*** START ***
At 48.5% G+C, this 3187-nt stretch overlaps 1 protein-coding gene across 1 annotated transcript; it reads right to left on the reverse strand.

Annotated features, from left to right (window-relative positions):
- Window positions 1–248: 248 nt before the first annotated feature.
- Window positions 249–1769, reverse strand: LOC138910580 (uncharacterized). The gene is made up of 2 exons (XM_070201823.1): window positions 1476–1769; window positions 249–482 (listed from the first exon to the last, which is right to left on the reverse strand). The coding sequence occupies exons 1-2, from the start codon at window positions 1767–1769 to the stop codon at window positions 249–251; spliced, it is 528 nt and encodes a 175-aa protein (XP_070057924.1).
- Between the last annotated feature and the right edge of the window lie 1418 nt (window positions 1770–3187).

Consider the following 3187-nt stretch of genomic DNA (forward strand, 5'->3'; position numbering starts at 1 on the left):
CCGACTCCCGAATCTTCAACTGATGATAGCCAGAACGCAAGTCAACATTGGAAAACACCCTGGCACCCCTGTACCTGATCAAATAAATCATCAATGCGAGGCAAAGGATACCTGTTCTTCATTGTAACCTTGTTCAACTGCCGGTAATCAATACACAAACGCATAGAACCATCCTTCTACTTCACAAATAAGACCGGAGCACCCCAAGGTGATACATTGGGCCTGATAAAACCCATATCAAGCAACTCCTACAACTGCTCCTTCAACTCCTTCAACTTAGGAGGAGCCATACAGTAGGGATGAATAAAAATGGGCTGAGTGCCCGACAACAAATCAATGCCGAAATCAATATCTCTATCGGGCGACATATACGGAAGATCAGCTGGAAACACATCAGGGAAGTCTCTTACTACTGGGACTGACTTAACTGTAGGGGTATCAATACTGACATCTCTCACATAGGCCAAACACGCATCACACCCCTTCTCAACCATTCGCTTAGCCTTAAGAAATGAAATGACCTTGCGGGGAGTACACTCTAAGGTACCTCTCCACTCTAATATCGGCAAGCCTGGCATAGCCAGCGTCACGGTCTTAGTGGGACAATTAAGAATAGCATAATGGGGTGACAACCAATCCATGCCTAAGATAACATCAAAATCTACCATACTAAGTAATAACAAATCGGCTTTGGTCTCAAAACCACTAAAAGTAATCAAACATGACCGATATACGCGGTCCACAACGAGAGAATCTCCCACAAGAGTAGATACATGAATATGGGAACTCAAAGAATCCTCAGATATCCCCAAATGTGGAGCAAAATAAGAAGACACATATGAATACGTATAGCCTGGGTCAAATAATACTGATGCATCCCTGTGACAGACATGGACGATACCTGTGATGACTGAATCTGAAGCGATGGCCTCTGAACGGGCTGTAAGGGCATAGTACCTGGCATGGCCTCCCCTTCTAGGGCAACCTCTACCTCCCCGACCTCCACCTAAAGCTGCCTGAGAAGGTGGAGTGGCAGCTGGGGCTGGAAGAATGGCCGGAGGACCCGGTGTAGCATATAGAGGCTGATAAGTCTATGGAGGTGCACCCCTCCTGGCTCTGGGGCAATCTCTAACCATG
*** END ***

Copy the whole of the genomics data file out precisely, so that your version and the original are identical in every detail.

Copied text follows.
At 48.5% G+C, this 3187-nt stretch overlaps 1 protein-coding gene across 1 annotated transcript; it reads right to left on the reverse strand.

Annotated features, from left to right (window-relative positions):
- Window positions 1–248: 248 nt before the first annotated feature.
- Window positions 249–1769, reverse strand: LOC138910580 (uncharacterized). The gene is made up of 2 exons (XM_070201823.1): window positions 1476–1769; window positions 249–482 (listed from the first exon to the last, which is right to left on the reverse strand). The coding sequence occupies exons 1-2, from the start codon at window positions 1767–1769 to the stop codon at window positions 249–251; spliced, it is 528 nt and encodes a 175-aa protein (XP_070057924.1).
- Between the last annotated feature and the right edge of the window lie 1418 nt (window positions 1770–3187).

Consider the following 3187-nt stretch of genomic DNA (forward strand, 5'->3'; position numbering starts at 1 on the left):
CCGACTCCCGAATCTTCAACTGATGATAGCCAGAACGCAAGTCAACATTGGAAAACACCCTGGCACCCCTGTACCTGATCAAATAAATCATCAATGCGAGGCAAAGGATACCTGTTCTTCATTGTAACCTTGTTCAACTGCCGGTAATCAATACACAAACGCATAGAACCATCCTTCTACTTCACAAATAAGACCGGAGCACCCCAAGGTGATACATTGGGCCTGATAAAACCCATATCAAGCAACTCCTACAACTGCTCCTTCAACTCCTTCAACTTAGGAGGAGCCATACAGTAGGGATGAATAAAAATGGGCTGAGTGCCCGACAACAAATCAATGCCGAAATCAATATCTCTATCGGGCGACATATACGGAAGATCAGCTGGAAACACATCAGGGAAGTCTCTTACTACTGGGACTGACTTAACTGTAGGGGTATCAATACTGACATCTCTCACATAGGCCAAACACGCATCACACCCCTTCTCAACCATTCGCTTAGCCTTAAGAAATGAAATGACCTTGCGGGGAGTACACTCTAAGGTACCTCTCCACTCTAATATCGGCAAGCCTGGCATAGCCAGCGTCACGGTCTTAGTGGGACAATTAAGAATAGCATAATGGGGTGACAACCAATCCATGCCTAAGATAACATCAAAATCTACCATACTAAGTAATAACAAATCGGCTTTGGTCTCAAAACCACTAAAAGTAATCAAACATGACCGATATACGCGGTCCACAACGAGAGAATCTCCCACAAGAGTAGATACATGAATATGGGAACTCAAAGAATCCTCAGATATCCCCAAATGTGGAGCAAAATAAGAAGACACATATGAATACGTATAGCCTGGGTCAAATAATACTGATGCATCCCTGTGACAGACATGGACGATACCTGTGATGACTGAATCTGAAGCGATGGCCTCTGAACGGGCTGTAAGGGCATAGTACCTGGCATGGCCTCCCCTTCTAGGGCAACCTCTACCTCCCCGACCTCCACCTAAAGCTGCCTGAGAAGGTGGAGTGGCAGCTGGGGCTGGAAGAATGGCCGGAGGACCCGGTGTAGCATATAGAGGCTGATAAGTCTATGGAGGTGCACCCCTCCTGGCTCTGGGGCAATCTCTAACCATG